Another question about the Interstellar movie.
When the crew (or what's left of it) arrived near Miller's planet orbiting Gargantua, a team was sent to the planet to rescue Miller who was sent there to investigate if the planet could be habitable. One particle physicist (?) was left behind in a spacecraft orbiting the planet.
Now the particle scientist (who stayed in the spacecraft orbiting the planet) in the movie explained that if the team stayed a few hours on the planet he himself would have experienced much, much more time gone by (which turned out to be a bit more than 23 years).
But how is this possible? The planet falls freely around the BH (freely falling bodies experience no change in the pace of time because falling bodies experience no gravity so in their frame of reference spacetime isn't curved) and we see that the team experiences a gravity on the planet comparable to that of the Earth.
Which means that the time for the team progresses more or less at the same pace as on Earth (if they would find themselves in a big box, through which one cannot see anything they wouldn't be able to tell if they were staying on Earth or on Miller's planet, supposing the gravity on Miller's planet is the same as on Earth, which seems not too far from the truth). Let's assume (which I think is reasonable) that the progress of time on the part of Miller's planet facing Gargantua is the same as the progress of time on the part of the planet facing the other direction, so we only have to deal with the planet's gravity.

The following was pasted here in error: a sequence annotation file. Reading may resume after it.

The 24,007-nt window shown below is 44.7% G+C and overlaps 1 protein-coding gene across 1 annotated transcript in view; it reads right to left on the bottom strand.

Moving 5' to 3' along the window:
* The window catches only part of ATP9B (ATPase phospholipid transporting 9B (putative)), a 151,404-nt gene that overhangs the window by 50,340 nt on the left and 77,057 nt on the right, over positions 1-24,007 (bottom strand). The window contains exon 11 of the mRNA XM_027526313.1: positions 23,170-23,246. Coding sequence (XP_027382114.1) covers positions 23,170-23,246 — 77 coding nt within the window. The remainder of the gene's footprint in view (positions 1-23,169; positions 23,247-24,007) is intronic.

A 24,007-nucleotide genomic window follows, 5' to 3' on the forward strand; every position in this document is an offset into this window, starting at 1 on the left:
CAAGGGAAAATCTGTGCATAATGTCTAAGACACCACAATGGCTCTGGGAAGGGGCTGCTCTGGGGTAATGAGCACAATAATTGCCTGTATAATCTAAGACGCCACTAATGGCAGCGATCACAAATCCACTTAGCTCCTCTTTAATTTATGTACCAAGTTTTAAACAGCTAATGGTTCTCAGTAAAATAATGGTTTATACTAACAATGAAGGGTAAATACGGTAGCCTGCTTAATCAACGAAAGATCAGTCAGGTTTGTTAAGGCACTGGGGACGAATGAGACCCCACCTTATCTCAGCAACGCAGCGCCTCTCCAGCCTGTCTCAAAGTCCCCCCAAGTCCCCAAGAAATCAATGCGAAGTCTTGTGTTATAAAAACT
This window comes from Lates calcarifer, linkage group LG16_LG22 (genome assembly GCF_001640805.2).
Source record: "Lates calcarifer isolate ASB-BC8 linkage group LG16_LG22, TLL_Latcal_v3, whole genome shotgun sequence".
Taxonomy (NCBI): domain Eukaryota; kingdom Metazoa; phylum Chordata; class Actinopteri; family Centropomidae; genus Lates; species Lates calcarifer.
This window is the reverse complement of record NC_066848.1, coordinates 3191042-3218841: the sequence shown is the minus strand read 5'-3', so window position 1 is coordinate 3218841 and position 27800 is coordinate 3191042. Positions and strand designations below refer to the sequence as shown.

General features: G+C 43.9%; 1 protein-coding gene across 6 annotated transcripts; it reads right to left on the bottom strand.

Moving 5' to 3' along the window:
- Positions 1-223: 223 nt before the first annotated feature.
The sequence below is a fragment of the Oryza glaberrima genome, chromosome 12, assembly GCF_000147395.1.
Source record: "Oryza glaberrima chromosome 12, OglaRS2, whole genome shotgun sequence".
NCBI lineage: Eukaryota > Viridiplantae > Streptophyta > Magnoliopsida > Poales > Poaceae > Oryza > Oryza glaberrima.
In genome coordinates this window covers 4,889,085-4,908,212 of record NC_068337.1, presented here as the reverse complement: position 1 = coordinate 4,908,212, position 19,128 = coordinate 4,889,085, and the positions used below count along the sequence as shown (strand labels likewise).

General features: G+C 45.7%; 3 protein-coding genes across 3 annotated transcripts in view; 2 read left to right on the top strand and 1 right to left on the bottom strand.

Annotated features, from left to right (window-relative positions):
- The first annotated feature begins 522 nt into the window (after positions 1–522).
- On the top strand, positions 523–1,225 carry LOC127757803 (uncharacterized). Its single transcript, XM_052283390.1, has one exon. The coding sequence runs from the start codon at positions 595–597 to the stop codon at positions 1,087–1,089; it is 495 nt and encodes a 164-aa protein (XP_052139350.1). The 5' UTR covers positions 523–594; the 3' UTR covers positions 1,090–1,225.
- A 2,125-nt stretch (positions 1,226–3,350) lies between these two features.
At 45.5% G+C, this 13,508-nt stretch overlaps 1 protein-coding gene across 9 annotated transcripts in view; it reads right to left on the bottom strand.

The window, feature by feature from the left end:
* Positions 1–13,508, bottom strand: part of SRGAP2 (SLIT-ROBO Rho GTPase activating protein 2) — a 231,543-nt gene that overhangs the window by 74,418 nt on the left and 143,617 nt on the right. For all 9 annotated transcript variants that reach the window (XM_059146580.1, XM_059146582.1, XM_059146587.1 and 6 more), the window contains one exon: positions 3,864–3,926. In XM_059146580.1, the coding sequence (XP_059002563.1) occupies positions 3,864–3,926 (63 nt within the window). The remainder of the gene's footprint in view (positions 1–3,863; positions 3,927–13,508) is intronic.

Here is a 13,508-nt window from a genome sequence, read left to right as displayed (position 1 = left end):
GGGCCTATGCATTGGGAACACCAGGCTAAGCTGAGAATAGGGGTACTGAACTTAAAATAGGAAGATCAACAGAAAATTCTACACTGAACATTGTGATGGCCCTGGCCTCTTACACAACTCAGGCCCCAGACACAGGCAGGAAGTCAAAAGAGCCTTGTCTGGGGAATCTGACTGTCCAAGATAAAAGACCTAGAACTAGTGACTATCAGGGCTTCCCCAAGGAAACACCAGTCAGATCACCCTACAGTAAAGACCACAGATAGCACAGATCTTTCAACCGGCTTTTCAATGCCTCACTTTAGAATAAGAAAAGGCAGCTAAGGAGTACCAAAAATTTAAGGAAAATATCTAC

Each member of the team would feel (almost) no difference with walking on Earth, so you would think time progresses for them a bit slower (like on Earth) than for the guy left behind in the spacecraft orbiting the planet. He is freely falling towards Miller's planet and Gargantua and feels no gravity at all which means his pace of time is maximal. He (and the team) may be in an orbit where time goes slower because of the gravity of Gargantua, but this going slower of time is only experienced by objects at rest relative to the BH (think of a rocket staying put at a safe distance from a BH by using a superstrong thrust mechanism).
Wouldn't all this imply that when the team returns to the ship orbiting the planet, the ages of the team members and the particle physicist differ by a VERY SMALL amount, instead of the 23 years difference which the movie wants us to believe? Which is to say that the team members are just a VERY LITTLE bit younger than our particle physicist, instead of 23 years?
Note that I analyzed the problem in the (approximate) inertial frame of the freely falling planet and the freely falling spaceship orbiting Miller's planet.